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Global Obesity Prevention Center

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Policy Working Group

When fighting global obesity, much potential lies at the policy level.

Whether from a municipal, state, federal or international level, decision and policy makers are among the best positioned to enact change and promote better health. But it’s hard to solve a problem without a comprehensive understanding of it.

Designed to provide guidance and assistance to nutritional leaders around Baltimore City, the Policy-Level Working Group plays a key role in the efforts of the Global Obesity Prevention Center at Johns Hopkins University.

“We want to engage and facilitate communications and interactions with key stakeholders in the obesity landscape, in hopes of promoting a healthier food environment in Baltimore City,” says Joel Gittelsohn, PhD, director of BeMore Healthy: Communities for Kids, under which the policy group operates. “We want to integrate systems science modeling to inform stakeholders about how they can improve nutrition and decrease obesity throughout their communities.”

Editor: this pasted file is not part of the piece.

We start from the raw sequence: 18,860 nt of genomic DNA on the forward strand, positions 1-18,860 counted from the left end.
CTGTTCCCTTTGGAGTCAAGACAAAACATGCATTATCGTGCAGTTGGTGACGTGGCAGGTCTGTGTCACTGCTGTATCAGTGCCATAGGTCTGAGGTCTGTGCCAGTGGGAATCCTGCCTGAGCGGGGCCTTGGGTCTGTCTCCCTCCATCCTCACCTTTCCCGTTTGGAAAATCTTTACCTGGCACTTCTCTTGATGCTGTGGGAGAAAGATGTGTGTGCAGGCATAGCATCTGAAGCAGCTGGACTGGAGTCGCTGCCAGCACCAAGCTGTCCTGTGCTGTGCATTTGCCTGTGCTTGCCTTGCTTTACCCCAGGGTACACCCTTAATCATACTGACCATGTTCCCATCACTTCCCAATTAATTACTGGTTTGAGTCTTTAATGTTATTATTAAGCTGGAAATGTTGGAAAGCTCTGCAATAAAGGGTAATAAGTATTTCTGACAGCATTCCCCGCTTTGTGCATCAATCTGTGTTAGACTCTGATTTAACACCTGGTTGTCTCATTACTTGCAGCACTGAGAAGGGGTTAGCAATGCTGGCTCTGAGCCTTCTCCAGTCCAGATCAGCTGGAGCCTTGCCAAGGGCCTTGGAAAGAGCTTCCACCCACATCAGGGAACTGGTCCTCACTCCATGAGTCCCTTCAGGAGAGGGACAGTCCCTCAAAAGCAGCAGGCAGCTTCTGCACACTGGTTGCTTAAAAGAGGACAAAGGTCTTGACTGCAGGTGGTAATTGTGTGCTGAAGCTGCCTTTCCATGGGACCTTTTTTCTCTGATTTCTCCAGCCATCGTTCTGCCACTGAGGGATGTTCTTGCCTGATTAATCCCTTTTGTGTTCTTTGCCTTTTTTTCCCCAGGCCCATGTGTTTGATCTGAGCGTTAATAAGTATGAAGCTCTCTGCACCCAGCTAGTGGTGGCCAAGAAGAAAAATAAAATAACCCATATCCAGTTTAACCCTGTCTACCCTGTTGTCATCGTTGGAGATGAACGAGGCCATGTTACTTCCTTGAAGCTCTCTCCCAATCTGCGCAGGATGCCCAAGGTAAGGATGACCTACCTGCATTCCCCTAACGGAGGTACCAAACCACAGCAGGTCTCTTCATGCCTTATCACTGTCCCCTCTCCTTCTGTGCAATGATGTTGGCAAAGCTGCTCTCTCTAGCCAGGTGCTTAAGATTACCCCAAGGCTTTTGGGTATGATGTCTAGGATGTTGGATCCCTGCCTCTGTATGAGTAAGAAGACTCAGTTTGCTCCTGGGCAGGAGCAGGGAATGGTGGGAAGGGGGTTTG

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Virtual Baltimore Lab

Where poverty is high, obesity increasingly follows.

With too few local grocery stores and poor availability of fresh produce and healthy options, low income families often have easiest access to the calorie-dense but nutrient-poor foods typically found in convenience stores and carry-outs. That, coupled with a lack of education about nutrition and exercise, is a recipe for poor health and weight problems.

This has proven especially true in urban communities with a high proportion of poor residents. Increasingly, scientists understand that the problem stems from a complicated system of factors, the challenge is to understand the system itself. That, however, is no easy feat. GOPC scientists use computational simulation models to understand complex systems and processes by evaluating the multiple factors at play within them. 

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